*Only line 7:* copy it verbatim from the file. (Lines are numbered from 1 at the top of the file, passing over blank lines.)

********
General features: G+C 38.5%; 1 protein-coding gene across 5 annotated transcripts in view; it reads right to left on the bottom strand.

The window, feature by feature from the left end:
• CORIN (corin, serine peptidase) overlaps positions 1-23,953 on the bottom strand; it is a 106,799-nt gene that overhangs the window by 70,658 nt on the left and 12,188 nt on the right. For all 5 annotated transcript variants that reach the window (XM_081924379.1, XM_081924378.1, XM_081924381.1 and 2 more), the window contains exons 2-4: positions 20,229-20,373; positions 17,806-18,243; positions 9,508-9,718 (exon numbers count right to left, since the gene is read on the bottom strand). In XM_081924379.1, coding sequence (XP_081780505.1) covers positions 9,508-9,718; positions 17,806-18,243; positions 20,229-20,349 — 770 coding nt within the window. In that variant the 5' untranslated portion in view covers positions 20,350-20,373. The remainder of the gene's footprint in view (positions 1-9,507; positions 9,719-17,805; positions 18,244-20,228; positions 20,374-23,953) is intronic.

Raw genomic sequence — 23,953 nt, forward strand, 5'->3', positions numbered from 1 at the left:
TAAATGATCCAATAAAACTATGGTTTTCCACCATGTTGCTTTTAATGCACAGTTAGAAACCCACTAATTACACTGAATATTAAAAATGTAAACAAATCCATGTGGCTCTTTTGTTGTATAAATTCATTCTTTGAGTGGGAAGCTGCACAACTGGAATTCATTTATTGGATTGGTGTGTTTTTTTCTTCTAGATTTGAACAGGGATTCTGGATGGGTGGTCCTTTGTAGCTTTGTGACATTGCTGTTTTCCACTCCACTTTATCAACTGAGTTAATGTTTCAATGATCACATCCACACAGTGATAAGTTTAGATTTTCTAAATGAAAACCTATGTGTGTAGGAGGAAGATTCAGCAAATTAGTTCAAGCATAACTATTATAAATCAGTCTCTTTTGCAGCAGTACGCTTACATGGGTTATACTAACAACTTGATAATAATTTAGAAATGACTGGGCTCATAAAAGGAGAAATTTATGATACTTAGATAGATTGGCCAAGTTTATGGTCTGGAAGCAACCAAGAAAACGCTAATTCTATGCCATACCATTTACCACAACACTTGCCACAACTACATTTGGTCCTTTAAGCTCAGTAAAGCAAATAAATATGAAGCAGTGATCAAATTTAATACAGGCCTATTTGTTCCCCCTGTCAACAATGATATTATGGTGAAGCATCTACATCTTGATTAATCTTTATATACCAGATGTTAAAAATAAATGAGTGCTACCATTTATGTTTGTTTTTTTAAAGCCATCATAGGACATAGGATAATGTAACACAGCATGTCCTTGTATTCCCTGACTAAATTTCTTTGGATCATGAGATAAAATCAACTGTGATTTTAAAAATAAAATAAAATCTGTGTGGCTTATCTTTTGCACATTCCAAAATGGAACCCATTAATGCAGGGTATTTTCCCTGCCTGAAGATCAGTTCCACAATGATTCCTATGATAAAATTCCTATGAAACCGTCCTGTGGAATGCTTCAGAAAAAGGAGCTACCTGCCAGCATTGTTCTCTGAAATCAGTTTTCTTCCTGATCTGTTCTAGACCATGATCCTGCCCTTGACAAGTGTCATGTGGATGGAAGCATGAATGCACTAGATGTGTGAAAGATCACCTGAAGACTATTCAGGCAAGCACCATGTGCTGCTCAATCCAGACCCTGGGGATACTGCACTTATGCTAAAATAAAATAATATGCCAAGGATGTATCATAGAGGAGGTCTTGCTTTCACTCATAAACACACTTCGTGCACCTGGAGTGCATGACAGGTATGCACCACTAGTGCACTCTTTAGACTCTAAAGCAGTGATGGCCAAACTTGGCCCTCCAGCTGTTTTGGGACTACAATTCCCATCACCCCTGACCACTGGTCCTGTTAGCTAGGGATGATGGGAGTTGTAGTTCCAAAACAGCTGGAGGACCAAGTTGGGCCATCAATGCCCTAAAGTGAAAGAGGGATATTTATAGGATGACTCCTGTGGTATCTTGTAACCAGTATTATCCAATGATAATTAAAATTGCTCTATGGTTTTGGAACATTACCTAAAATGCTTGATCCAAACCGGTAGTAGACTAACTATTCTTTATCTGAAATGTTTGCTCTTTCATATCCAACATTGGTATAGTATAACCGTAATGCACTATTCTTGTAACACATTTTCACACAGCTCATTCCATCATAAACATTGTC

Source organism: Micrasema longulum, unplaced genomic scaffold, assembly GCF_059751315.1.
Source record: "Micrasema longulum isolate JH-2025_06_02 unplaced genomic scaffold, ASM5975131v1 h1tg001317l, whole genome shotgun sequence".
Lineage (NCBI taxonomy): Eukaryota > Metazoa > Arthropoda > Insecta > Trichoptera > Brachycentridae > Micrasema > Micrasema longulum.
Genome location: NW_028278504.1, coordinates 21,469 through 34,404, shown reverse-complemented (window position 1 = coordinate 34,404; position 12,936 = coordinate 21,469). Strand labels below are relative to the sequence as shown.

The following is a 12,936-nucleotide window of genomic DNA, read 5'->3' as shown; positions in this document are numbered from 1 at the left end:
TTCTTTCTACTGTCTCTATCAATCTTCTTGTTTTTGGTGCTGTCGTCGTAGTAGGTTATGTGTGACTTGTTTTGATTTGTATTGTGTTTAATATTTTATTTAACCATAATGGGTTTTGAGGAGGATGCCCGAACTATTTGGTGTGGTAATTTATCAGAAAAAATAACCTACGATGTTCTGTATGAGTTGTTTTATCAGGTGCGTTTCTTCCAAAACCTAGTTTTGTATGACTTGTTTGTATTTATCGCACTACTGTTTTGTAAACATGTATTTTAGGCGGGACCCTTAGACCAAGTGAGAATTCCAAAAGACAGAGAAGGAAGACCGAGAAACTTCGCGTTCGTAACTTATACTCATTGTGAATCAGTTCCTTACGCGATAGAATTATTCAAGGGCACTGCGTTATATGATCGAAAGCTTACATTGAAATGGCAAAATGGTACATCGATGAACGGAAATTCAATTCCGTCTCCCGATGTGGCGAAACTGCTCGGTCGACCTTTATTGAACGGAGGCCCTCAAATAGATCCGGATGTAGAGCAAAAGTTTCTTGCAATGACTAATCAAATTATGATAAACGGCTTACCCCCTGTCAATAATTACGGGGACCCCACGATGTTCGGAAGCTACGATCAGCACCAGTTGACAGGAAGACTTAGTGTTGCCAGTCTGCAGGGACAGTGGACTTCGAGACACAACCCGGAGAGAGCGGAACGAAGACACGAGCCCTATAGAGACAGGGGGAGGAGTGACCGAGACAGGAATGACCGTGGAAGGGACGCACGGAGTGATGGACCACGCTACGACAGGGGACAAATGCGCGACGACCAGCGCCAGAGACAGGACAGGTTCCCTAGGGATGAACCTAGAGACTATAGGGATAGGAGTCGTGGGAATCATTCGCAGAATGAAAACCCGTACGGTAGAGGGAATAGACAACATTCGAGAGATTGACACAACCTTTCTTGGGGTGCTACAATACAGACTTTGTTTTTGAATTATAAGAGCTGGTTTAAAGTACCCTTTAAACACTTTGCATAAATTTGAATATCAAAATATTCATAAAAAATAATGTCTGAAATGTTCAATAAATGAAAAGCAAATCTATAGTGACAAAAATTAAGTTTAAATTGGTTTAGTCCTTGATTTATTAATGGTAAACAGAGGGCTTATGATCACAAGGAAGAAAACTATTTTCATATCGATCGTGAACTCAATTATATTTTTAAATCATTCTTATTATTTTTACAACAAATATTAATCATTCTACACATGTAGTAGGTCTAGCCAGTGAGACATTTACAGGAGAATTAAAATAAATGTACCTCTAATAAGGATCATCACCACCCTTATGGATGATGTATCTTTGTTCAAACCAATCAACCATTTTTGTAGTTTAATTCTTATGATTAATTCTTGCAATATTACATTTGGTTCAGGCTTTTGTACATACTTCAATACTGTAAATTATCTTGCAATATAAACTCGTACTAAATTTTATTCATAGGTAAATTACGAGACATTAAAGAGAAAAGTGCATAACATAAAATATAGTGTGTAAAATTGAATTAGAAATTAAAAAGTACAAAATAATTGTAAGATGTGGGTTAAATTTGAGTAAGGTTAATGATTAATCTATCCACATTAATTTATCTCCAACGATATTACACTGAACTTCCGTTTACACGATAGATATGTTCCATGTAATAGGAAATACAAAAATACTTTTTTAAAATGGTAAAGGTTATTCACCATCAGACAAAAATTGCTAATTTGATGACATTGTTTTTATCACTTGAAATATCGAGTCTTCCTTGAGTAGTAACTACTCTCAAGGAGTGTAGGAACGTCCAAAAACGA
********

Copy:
Source record: "Micrasema longulum isolate JH-2025_06_02 unplaced genomic scaffold, ASM5975131v1 h1tg001317l, whole genome shotgun sequence".